375+ Episodes of William F. Buckley’s Firing Line Now Online: Features Talks with Chomsky, Borges, Kerouac, Ginsberg & More

On most issues, I’m clear about where I stand and why, and I used to find it enlight­en­ing to debate informed peo­ple who felt strong­ly about oppos­ing posi­tions. Some­times we would get each oth­er to budge a lit­tle bit, or—at the very least—sharpen the artic­u­la­tion of our views. These days, I often find myself in echo cham­bers, preach­ing to choirs, and oth­er clichés about epis­temic clo­sure. It’s a sit­u­a­tion that alarms me, and yet I find even more alarm­ing the lev­els of cyn­i­cism, invec­tive, bad faith, threats, and mis­in­for­ma­tion that per­vade so much par­ti­san debate.

I know I’m not alone in this lament. What we’ve lost—among oth­er human­ist virtues—is what philoso­phers and rhetori­cians call the “prin­ci­ple of char­i­ty,” gen­er­al­ly defined as mak­ing the clear­est, most intel­lec­tu­al­ly hon­est inter­pre­ta­tion we can of an opponent’s views and argu­ing against them on those mer­its. The prin­ci­ple of char­i­ty allows us to have civ­il dis­agree­ments with peo­ple whose ethics we may dis­like, and it there­by fur­thers dis­cus­sion rather than sti­fles it.

We may all have our own sto­ry about who is to blame for the break­down of the dis­course, but before we start yelling at each oth­er all over again, we could per­haps take some time to learn from exam­ples of polit­i­cal debate done well. One long-run­ning exam­ple involves a fig­ure whose views I’ve usu­al­ly found abhor­rent (and some of which he him­self lat­er called “rep­re­hen­si­ble”), but whose abil­i­ty to defend them in char­i­ta­ble spar­ring match­es with peo­ple from every pos­si­ble place on the spec­trum (or horse­shoe), I’ve found very com­pelling.

I write here of William F. Buck­ley, the well-heeled, Ivy League-edu­cat­ed (many have said elit­ist) founder of the Nation­al Review. What­ev­er per­son­al strengths or flaws we wish to ascribe to Buck­ley, we should agree on a few facts: Dur­ing his tenure as the host of Fir­ing Line—an often oppo­si­tion­al inter­view pro­gram in which Buck­ley chat­ted up con­ser­v­a­tive fel­low trav­el­ers and sparred with left­ist intel­lec­tu­als, artists, and activists—we see over and over again that he made an effort to actu­al­ly read his oppo­nents’ views first­hand; to clar­i­fy his under­stand­ing of them; and to base his dis­agree­ment on the the argu­ments rather than the real or imag­ined moti­va­tions of the mes­sen­ger.

Over 375 episodes of Fir­ing Line have been made avail­able on YouTube by the Hoover Insti­tu­tion at Stan­ford Uni­ver­si­ty. You can find com­plete episodes on Hoover’s YouTube chan­nel here (there are prob­a­bly more to come), and see their web site for an archive of full pro­grams and tran­scripts avail­able online.

Buck­ley did­n’t always engage in rea­soned debate: he issued many ugly per­son­al and racial attacks in print. He threat­ened to punch both Gore Vidal and Noam Chom­sky (jok­ing­ly, per­haps). But Fir­ing Line wasn’t only about its host: its suc­cess depend­ed also on the for­mat, the audi­ence, and the qual­i­ty of the dis­cus­sion and the guests. Take the few exam­ples here. At the top of the post, Buck­ley dis­cuss­es the Viet­nam War with Chom­sky. The lat­ter may be inca­pable of rais­ing his voice, but notice also Buckley’s cool exte­ri­or. While his gen­teel man­ner­isms rubbed many the wrong way, whether or not we like his demeanor, he con­sis­tent­ly employs meth­ods of clar­i­fi­ca­tion and argu­men­ta­tion rather than per­son­al attack (stray threats of punch­ing aside).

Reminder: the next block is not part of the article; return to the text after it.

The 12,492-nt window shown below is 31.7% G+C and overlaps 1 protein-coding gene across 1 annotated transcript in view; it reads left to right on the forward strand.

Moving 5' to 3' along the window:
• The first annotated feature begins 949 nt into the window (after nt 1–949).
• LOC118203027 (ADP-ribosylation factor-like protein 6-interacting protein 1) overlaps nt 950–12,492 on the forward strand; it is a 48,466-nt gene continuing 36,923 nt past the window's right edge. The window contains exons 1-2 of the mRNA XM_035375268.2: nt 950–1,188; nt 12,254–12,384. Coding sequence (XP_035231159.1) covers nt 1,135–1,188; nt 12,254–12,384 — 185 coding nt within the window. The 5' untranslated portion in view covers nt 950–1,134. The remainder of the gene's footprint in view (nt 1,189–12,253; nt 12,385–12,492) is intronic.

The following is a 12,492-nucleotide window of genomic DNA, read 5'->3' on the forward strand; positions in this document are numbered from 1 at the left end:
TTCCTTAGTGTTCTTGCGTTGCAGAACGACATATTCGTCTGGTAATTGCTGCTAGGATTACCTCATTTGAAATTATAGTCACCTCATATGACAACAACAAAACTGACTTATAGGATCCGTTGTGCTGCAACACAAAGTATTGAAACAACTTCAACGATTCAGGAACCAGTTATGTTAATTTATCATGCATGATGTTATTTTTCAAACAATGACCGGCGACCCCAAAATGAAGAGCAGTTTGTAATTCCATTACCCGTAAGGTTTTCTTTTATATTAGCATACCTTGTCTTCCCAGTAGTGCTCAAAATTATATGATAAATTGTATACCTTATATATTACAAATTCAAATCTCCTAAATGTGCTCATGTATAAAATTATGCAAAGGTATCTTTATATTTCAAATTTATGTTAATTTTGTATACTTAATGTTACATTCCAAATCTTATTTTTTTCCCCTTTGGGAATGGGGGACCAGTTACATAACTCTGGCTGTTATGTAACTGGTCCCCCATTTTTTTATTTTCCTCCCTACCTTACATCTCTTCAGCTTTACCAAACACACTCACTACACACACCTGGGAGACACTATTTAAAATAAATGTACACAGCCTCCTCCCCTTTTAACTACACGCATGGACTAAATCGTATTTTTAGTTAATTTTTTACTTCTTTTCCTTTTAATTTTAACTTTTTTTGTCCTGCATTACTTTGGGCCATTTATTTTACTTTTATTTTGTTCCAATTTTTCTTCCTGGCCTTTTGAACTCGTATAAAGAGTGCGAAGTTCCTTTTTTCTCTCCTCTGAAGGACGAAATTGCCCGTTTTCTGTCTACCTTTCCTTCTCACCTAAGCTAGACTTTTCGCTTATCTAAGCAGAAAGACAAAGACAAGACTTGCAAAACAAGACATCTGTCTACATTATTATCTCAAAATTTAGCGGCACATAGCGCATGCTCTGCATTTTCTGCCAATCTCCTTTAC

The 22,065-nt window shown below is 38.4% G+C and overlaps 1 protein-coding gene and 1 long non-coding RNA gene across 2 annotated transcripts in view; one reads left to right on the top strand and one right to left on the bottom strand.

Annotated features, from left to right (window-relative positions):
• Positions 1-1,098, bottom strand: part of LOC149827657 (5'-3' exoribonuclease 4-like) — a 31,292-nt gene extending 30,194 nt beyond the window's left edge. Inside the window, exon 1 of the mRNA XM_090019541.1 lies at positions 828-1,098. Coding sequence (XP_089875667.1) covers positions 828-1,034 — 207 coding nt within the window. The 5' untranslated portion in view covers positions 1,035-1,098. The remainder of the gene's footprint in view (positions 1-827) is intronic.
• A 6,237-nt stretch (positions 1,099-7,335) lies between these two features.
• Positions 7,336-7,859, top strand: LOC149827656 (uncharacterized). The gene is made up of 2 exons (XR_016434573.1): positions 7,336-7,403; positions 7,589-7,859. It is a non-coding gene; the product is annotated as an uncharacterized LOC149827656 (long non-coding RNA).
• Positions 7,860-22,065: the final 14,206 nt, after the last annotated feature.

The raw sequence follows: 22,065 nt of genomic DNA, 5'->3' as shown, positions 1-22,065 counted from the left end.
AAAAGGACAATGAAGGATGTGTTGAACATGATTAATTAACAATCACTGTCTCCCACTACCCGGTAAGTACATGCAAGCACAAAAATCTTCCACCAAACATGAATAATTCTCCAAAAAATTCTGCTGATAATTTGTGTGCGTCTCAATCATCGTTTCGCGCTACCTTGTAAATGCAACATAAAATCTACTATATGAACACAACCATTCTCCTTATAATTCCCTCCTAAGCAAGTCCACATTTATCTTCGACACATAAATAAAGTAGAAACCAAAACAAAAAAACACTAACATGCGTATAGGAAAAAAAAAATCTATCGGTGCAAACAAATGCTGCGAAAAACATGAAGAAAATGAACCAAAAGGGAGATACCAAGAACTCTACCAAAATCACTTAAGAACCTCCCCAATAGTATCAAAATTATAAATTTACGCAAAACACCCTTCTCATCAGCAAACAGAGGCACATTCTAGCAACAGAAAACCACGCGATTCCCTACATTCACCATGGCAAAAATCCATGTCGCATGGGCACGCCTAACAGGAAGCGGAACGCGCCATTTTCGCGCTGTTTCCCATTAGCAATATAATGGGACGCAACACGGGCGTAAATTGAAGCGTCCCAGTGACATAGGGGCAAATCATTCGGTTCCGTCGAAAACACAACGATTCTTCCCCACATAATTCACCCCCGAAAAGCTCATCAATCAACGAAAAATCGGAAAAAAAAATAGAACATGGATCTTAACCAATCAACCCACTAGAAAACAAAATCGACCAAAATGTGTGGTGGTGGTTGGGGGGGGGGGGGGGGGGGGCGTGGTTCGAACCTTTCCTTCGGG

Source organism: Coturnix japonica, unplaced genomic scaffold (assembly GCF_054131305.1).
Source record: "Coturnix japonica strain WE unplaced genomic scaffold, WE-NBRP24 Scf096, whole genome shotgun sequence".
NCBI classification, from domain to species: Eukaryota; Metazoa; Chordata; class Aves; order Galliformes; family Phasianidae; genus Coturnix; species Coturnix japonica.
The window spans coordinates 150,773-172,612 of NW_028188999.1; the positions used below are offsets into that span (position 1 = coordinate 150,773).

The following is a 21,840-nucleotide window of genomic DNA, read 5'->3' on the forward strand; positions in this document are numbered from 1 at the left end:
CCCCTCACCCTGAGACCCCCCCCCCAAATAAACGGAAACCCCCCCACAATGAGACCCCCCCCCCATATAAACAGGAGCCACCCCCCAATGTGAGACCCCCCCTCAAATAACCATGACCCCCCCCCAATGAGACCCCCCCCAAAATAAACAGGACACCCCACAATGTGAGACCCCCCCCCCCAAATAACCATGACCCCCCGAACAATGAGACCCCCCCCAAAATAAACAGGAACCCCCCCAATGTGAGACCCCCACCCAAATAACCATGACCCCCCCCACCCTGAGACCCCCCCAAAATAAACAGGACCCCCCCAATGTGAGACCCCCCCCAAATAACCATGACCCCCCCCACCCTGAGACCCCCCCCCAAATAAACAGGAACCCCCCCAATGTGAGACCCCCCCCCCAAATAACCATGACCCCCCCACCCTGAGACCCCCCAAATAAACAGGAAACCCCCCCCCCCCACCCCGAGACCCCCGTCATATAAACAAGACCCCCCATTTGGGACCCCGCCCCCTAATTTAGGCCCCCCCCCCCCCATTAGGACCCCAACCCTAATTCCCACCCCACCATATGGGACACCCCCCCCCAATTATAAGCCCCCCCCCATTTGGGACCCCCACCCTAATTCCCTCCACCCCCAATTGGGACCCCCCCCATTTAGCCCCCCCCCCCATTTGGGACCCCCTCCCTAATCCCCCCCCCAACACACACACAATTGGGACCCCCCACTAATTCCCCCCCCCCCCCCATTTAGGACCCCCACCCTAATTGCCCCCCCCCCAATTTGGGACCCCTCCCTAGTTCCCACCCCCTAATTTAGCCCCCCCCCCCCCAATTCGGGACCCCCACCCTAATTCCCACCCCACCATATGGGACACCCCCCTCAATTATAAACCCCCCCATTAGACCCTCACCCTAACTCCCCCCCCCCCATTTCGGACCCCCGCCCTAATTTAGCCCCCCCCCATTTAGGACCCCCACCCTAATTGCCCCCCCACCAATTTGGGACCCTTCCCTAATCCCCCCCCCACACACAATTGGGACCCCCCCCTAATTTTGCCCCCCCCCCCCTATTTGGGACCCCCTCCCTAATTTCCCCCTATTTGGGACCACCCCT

Nowhere in evi­dence is the cur­rent style of scream­ing over guests with whom the host dis­agrees. We find  sim­i­lar recep­tive­ness in Buck­ley’s inter­view with Allen Gins­berg, and even with Black Pan­ther Eldridge Cleaver, whom Buck­ley obvi­ous finds dis­taste­ful, and whose vio­lent rhetoric and vio­lent past may war­rant the reac­tion in many peo­ple’s esti­ma­tion. Nev­er­the­less, even in this extreme case, we see how the dis­cus­sion tracks along in such a way that view­ers actu­al­ly learn some­thing about the views on offer. Some may be unable to coun­te­nance either par­tic­i­pan­t’s ideas, and yet may come still away from the exchange exam­in­ing the basis of their own posi­tion.

Buck­ley didn’t only debate pol­i­tics. As in his inter­view with Gins­berg, many of his foils were lit­er­ary fig­ures, and many of them pri­mar­i­ly dis­cussed writ­ing. Fir­ing Line brought us great tele­vi­sion like the dis­cus­sions fur­ther up with Jorge Luis Borges, with Eudo­ra Wel­ty and Walk­er Per­cy above, and, below, with Nor­man Mail­er. The show ran from 1966 to 1999 and owed much of its pres­tige to the two pub­lic tele­vi­sion stations—from New Jer­sey and South Car­oli­na, respectively—who host­ed it and allowed for its rar­i­fied audi­ence.

Though it may not have been wide­ly viewed, Fir­ing Line’s influ­ence res­onat­ed wide­ly in its impact on oth­er cul­tur­al fig­ures and venues. Grant­ed, we see Buck­ley’s bias­es on dis­play. Make what you will of the fact that—although the peri­od of the show’s air­ing saw at least two waves of feminism—Buckley rarely inter­viewed women unless they already agreed with him. On the whole, how­ev­er, through­out the show’s 33-year run its host lis­tened to, engaged hon­est­ly with, and attempt­ed to under­stand oth­er points of view.

h/t Emer­son

Relat­ed Con­tent:

James Bald­win Bests William F. Buck­ley in 1965 Debate at Cam­bridge Uni­ver­si­ty

William F. Buck­ley Flogged Him­self to Get Through Atlas Shrugged

William F. Buck­ley v. Gore Vidal – 1968

Josh Jones is a writer and musi­cian based in Durham, NC. Fol­low him at @jdmagness

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